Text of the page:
After the ISIL terrorist attacks in Paris that killed 130 people, liberals have been quick to push what they consider the adult interpretation, empathizing with the culprits, protecting them from “Islamophobia” and laying much of the blame with the American government’s military involvement in the Middle East. So-called conservatives in the U.S., Britain and elsewhere instead demonize Muslims, turning the attacks into a very different kind of teachable moment. Liberals have feminism-fuelled empathy as well as technocratic interest in the facts, and so they call upon the United States and its allies to stop meddling in other countries, whereas right-wingers seized the opportunity to further dumb-down Westerners, reducing the conflict to a religious war between Good and Evil; Americans, for example, must be blameless, whereas all Muslims are in league with the savage terrorists who serve the devil even as they consider themselves martyrs for the true God Allah.
Lost in these exchanges is a logically prior question, which is whether civilians in a modern democracy could even potentially deserve blame or punishment for the deeds of their government and military. Putting aside the question of whether in the case of the 911 attack or the Paris one, ordinary Americans or Parisians deserve blowback, we should consider whether modern democratic citizens in general could ever, under any circumstance be responsible for their nation’s actions. Given the political and economic structure of such a society, are such citizens necessarily innocent of whatever might be done in their name? Indeed, we should reflect on what’s actually meant by calling victims such as those in the ISIL attack “innocent civilians,” as in “The bloodthirsty barbarians targeted innocent civilians in their cowardly terrorist attack.”
The Corruption of Modern Democracies
Before we begin, note the difference between direct and indirect democracies. Modern democracies are almost all indirect, meaning that the citizens don’t directly select their nation’s policies. Instead, they elect representatives who then decide how their country should be governed and how their military should be used abroad. This means that the citizens in question are at least somewhat removed from the high-level decisions that could invite international praise or condemnation. Also, because the terrorist attacks are supposed to be about punishing Westerners, I’ll focus on this negative side of the issue, although the analysis will also apply to the positive side, to whether the citizens might ever deserve praise for decisions made at their governmental level.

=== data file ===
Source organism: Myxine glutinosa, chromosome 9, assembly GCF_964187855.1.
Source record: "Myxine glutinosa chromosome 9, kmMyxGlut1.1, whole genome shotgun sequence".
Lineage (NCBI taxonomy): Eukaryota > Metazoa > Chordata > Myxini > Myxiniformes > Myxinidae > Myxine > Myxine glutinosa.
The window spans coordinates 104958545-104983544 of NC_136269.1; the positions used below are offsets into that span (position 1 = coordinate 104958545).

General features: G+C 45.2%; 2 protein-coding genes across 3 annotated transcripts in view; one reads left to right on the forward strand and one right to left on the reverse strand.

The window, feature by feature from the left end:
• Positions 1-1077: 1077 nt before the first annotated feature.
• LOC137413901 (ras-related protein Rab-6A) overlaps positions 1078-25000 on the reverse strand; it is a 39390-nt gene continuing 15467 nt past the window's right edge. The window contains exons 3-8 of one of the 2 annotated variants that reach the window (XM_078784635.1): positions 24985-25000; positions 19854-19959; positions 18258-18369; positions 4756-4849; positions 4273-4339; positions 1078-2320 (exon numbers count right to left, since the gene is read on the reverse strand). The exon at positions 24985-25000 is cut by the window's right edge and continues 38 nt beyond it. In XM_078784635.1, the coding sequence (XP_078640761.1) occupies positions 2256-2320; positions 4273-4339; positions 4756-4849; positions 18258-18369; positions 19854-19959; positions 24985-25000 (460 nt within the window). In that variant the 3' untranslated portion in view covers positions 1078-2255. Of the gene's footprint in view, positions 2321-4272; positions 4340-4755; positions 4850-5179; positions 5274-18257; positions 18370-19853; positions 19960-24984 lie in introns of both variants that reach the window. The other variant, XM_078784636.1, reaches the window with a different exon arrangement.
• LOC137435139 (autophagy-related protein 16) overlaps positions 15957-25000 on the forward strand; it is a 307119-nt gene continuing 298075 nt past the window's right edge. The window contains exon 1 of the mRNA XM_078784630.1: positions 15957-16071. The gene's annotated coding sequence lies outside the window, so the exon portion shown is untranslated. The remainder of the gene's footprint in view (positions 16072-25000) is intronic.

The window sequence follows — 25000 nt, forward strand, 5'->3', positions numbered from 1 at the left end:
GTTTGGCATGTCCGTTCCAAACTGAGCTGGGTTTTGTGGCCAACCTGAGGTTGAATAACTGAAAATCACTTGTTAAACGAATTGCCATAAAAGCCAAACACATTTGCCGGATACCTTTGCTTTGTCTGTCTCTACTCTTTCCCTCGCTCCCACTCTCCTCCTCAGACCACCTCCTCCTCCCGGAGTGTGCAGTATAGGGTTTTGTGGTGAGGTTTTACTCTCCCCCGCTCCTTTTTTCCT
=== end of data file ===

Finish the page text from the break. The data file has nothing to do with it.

It might still look as though the answer were obvious, especially when there’s a stark choice between candidates in an election. To the extent that voters marginalize extreme candidates, such as bigoted xenophobes or radical environmentalists, the voters could logically be held accountable for steering their country in a more moderate direction, if not for any specific policy fulfilled by the elected representative. But because public relations has become something of a science, this account of democracy which likely informs the terrorist’s rationalizations is woefully naïve. What we discover in elections in so-called advanced democracies like the U.S. is that the nominees for high office learn to hide their actual opinions, to campaign from the so-called center so that they all appear moderate. The result is that it’s hard to tell the candidates apart. Their political debates, for example, revolve around micro-issues because the candidates are smart enough not to inflame the electorate with divisive rhetoric on the big, controversial issues. Indeed, those candidates who differ from the mainstream consensus are precisely the ones who are marginalized by the mass media and by public prejudice. The candidates who attain their party’s nomination and are poised to run a powerful democratic nation are always groomed by political consultants, their appearances stage-managed, their speeches and talking points market-tested, and their policies themselves more and more dictated by large campaign contributors who typically dominate mainstream thinking so that both the liberal and the conservative politicians end up governing as neoliberals.